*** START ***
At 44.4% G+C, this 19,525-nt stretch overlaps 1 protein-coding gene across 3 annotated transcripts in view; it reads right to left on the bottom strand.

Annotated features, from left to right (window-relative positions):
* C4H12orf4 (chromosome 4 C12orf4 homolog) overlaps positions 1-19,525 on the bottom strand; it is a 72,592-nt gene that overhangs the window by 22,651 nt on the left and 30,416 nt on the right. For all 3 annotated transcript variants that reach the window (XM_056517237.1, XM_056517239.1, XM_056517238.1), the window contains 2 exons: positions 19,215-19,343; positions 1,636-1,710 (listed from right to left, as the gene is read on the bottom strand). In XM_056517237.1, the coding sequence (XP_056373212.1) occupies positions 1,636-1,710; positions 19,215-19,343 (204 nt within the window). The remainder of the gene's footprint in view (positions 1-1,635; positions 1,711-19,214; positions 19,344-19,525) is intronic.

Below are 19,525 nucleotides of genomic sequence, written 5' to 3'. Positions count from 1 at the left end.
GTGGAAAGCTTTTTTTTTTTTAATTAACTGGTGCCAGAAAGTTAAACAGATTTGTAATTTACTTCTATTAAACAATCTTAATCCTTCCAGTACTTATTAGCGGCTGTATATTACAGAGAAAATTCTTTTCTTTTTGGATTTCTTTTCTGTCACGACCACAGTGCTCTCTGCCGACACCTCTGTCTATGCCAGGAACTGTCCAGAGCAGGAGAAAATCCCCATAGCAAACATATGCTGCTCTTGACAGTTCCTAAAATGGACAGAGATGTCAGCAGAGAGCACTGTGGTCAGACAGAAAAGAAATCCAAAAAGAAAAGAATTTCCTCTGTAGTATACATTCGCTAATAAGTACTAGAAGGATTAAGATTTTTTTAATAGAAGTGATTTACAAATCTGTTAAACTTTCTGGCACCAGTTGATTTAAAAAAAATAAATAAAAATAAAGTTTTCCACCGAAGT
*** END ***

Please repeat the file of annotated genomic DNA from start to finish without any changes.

At 44.4% G+C, this 19,525-nt stretch overlaps 1 protein-coding gene across 3 annotated transcripts in view; it reads right to left on the bottom strand.

Annotated features, from left to right (window-relative positions):
* C4H12orf4 (chromosome 4 C12orf4 homolog) overlaps positions 1-19,525 on the bottom strand; it is a 72,592-nt gene that overhangs the window by 22,651 nt on the left and 30,416 nt on the right. For all 3 annotated transcript variants that reach the window (XM_056517237.1, XM_056517239.1, XM_056517238.1), the window contains 2 exons: positions 19,215-19,343; positions 1,636-1,710 (listed from right to left, as the gene is read on the bottom strand). In XM_056517237.1, the coding sequence (XP_056373212.1) occupies positions 1,636-1,710; positions 19,215-19,343 (204 nt within the window). The remainder of the gene's footprint in view (positions 1-1,635; positions 1,711-19,214; positions 19,344-19,525) is intronic.

Below are 19,525 nucleotides of genomic sequence, written 5' to 3'. Positions count from 1 at the left end.
GTGGAAAGCTTTTTTTTTTTTAATTAACTGGTGCCAGAAAGTTAAACAGATTTGTAATTTACTTCTATTAAACAATCTTAATCCTTCCAGTACTTATTAGCGGCTGTATATTACAGAGAAAATTCTTTTCTTTTTGGATTTCTTTTCTGTCACGACCACAGTGCTCTCTGCCGACACCTCTGTCTATGCCAGGAACTGTCCAGAGCAGGAGAAAATCCCCATAGCAAACATATGCTGCTCTTGACAGTTCCTAAAATGGACAGAGATGTCAGCAGAGAGCACTGTGGTCAGACAGAAAAGAAATCCAAAAAGAAAAGAATTTCCTCTGTAGTATACATTCGCTAATAAGTACTAGAAGGATTAAGATTTTTTTAATAGAAGTGATTTACAAATCTGTTAAACTTTCTGGCACCAGTTGATTTAAAAAAAATAAATAAAAATAAAGTTTTCCACCGAAGT